4.21 England and Wales, New Zealand and most jurisdictions in the United States have legislation that provides that an unlawful killer who loses any entitlement under a will as a result of the operation of the forfeiture rule is to be treated as having predeceased the victim.[20] A person named in the will as an alternative beneficiary will then normally acquire the property which was the subject of the gift over ahead of the victim’s estate.

4.22 Provisions that establish that a killer is to be treated as having predeceased the victim may have an undesirable result where a gift over provides some indirect benefit to the killer, which might have been the outcome in Public Trustee v Hayles if the gift over had succeeded.[21] If the killer’s mother, who was unrelated to the victim, had been able to benefit from the gift over then she may have benefitted the will-maker’s killer. However, the possibility of an indirect benefit accruing to the killer also exists in relation to the primary beneficiaries of a will. Whether an indirect benefit to the killer is likely to occur can only really be determined on a case-by-case basis in accordance with the particular circumstances and relationships of the parties involved.

Rectification of the will

4.23 If a will does not carry out the will-maker’s intentions because of a clerical error or because it does not give effect to the will-maker’s instructions, the Supreme Court of Victoria may make an order to rectify the will.[22] It may modify the actual text as necessary to ensure that the will actually contains the provisions that the will-maker intended it to contain. The intention needs to be expressed in or implied by the words of the will: the court cannot give effect to what the will-maker would have intended had they considered unforeseen circumstances which have since arisen.[23]

4.24 It has been argued that courts need to be able to ascertain the hypothetical intention of the will-maker in unforeseen circumstances—including when a beneficiary kills the will-maker—and construe the will accordingly.[24] As illustrated by the cases mentioned in this chapter, courts have found ways of varying the literal effect of a will to find a just and reasonable solution when a will-maker has died by the hand of a beneficiary. However, there is no clear authority for them to do so at common law or in legislation.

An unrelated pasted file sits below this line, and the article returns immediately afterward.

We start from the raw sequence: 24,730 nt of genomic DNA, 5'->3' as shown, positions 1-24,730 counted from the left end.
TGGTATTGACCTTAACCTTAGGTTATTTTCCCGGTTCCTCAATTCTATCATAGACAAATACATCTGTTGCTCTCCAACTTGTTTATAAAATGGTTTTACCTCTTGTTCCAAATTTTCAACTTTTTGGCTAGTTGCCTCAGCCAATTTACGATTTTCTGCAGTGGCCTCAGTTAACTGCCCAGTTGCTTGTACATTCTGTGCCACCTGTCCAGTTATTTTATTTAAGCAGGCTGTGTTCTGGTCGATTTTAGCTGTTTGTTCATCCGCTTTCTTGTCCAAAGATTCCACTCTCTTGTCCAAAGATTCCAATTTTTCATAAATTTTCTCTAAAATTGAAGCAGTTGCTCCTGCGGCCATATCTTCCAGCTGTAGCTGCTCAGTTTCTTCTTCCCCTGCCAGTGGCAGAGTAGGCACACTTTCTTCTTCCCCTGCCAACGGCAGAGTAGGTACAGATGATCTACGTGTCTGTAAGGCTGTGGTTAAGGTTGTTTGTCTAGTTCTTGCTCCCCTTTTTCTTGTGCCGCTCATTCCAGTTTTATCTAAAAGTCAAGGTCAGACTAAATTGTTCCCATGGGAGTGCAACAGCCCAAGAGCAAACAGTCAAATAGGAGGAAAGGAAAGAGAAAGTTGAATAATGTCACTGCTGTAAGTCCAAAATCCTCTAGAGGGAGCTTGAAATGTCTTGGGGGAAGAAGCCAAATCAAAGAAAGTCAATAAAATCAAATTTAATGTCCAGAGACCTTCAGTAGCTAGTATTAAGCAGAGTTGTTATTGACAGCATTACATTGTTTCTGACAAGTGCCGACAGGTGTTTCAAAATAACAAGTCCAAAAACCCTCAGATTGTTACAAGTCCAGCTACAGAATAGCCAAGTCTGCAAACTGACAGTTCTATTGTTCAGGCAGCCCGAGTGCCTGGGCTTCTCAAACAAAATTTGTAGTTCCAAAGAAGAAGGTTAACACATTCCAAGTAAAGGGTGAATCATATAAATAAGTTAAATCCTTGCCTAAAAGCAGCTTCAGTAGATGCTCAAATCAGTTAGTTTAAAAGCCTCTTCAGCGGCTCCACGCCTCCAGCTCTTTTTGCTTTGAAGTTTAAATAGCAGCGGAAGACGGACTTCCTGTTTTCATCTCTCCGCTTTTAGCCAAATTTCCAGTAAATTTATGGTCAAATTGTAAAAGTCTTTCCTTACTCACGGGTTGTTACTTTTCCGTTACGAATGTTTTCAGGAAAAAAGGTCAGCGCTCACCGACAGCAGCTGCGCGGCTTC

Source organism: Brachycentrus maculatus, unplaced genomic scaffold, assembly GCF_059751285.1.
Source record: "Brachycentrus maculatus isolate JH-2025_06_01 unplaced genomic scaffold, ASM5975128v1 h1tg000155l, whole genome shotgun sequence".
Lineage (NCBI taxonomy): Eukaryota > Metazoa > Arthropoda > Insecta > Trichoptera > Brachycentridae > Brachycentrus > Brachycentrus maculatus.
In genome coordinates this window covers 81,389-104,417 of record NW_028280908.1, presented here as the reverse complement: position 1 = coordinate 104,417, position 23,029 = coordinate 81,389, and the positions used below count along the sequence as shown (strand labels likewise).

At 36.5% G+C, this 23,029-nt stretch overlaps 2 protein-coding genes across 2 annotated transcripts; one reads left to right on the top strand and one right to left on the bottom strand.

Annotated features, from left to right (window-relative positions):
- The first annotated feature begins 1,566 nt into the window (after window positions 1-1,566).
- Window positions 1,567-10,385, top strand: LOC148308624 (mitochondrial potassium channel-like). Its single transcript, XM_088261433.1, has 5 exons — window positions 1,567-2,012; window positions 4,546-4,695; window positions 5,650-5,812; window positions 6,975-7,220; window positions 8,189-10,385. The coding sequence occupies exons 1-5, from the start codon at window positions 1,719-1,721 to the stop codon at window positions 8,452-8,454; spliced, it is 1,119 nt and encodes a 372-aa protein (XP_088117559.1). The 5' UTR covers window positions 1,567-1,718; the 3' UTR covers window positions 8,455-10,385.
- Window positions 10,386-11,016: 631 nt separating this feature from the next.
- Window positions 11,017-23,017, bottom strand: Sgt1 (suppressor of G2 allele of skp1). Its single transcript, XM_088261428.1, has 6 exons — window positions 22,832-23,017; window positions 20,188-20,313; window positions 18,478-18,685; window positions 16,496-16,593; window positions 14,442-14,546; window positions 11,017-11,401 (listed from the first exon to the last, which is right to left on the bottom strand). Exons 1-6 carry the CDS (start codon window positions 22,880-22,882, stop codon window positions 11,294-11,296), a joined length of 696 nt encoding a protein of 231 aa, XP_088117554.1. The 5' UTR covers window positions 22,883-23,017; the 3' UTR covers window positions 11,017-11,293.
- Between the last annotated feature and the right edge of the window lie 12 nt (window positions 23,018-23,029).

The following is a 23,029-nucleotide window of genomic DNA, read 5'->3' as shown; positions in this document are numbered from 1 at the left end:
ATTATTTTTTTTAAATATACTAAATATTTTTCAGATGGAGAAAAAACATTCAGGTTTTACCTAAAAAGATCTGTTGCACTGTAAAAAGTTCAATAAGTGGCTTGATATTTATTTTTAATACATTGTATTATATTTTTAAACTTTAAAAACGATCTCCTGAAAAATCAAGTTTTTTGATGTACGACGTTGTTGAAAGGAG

4.25 The Supreme Court of the Australian Capital Territory has a broad statutory power to rectify a will to give effect to the probable intention of the will-maker had they known of or anticipated circumstances that occurred around the time of or after their death:

The Supreme Court may order that the probate copy of the last will of a testator be rectified to give effect to the testator’s probable intention if satisfied that—

(a) any of the following apply in relation to circumstances or events (whether they existed or happened before, at or after the execution of the will):

(i) the circumstances or events were not known to, or anticipated by, the testator;

(ii) the effects of the circumstances or events were not fully appreciated by the testator;

(iii) the circumstances or events arose or happened at or after the death of the testator; and

(b) because of the circumstances or events, the application of the provisions of the will according to their tenor would fail to give effect to the probable intention of the testator if the testator had known of, anticipated or fully appreciated their effects.[25]